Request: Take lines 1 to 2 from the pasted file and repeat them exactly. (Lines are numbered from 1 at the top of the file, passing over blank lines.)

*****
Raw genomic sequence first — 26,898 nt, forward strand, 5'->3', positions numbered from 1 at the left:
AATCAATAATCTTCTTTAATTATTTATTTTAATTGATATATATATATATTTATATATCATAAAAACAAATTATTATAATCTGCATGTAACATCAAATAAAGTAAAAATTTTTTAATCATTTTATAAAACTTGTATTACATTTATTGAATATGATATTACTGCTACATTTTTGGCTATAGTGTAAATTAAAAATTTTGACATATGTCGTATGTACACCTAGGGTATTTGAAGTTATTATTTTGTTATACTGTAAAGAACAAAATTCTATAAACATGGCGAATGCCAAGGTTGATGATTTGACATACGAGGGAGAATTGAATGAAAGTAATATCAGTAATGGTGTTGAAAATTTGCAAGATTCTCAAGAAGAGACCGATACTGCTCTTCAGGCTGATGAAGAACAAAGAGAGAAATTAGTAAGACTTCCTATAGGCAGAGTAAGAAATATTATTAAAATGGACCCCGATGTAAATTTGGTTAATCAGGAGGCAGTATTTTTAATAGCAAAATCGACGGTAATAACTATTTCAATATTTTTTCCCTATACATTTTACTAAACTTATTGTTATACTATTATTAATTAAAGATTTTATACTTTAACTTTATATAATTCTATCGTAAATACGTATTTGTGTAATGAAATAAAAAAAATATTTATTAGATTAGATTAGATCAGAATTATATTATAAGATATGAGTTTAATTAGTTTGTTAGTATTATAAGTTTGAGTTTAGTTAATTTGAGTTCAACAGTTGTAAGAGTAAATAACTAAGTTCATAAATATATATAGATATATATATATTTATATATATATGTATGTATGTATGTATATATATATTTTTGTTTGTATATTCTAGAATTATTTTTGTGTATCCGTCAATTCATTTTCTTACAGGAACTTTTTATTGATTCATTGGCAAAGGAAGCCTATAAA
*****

Raw genomic sequence first — 26,898 nt, forward strand, 5'->3', positions numbered from 1 at the left:
AATCAATAATCTTCTTTAATTATTTATTTTAATTGATATATATATATATTTATATATCATAAAAACAAATTATTATAATCTGCATGTAACATCAAATAAAGTAAAAATTTTTTAATCATTTTATAAAACTTGTATTACATTTATTGAATATGATATTACTGCTACATTTTTGGCTATAGTGTAAATTAAAAATTTTGACATATGTCGTATGTACACCTAGGGTATTTGAAGTTATTATTTTGTTATACTGTAAAGAACAAAATTCTATAAACATGGCGAATGCCAAGGTTGATGATTTGACATACGAGGGAGAATTGAATGAAAGTAATATCAGTAATGGTGTTGAAAATTTGCAAGATTCTCAAGAAGAGACCGATACTGCTCTTCAGGCTGATGAAGAACAAAGAGAGAAATTAGTAAGACTTCCTATAGGCAGAGTAAGAAATATTATTAAAATGGACCCCGATGTAAATTTGGTTAATCAGGAGGCAGTATTTTTAATAGCAAAATCGACGGTAATAACTATTTCAATATTTTTTCCCTATACATTTTACTAAACTTATTGTTATACTATTATTAATTAAAGATTTTATACTTTAACTTTATATAATTCTATCGTAAATACGTATTTGTGTAATGAAATAAAAAAAATATTTATTAGATTAGATTAGATCAGAATTATATTATAAGATATGAGTTTAATTAGTTTGTTAGTATTATAAGTTTGAGTTTAGTTAATTTGAGTTCAACAGTTGTAAGAGTAAATAACTAAGTTCATAAATATATATAGATATATATATATTTATATATATATGTATGTATGTATGTATATATATATTTTTGTTTGTATATTCTAGAATTATTTTTGTGTATCCGTCAATTCATTTTCTTACAGGAACTTTTTATTGATTCATTGGCAAAGGAAGCCTATAAA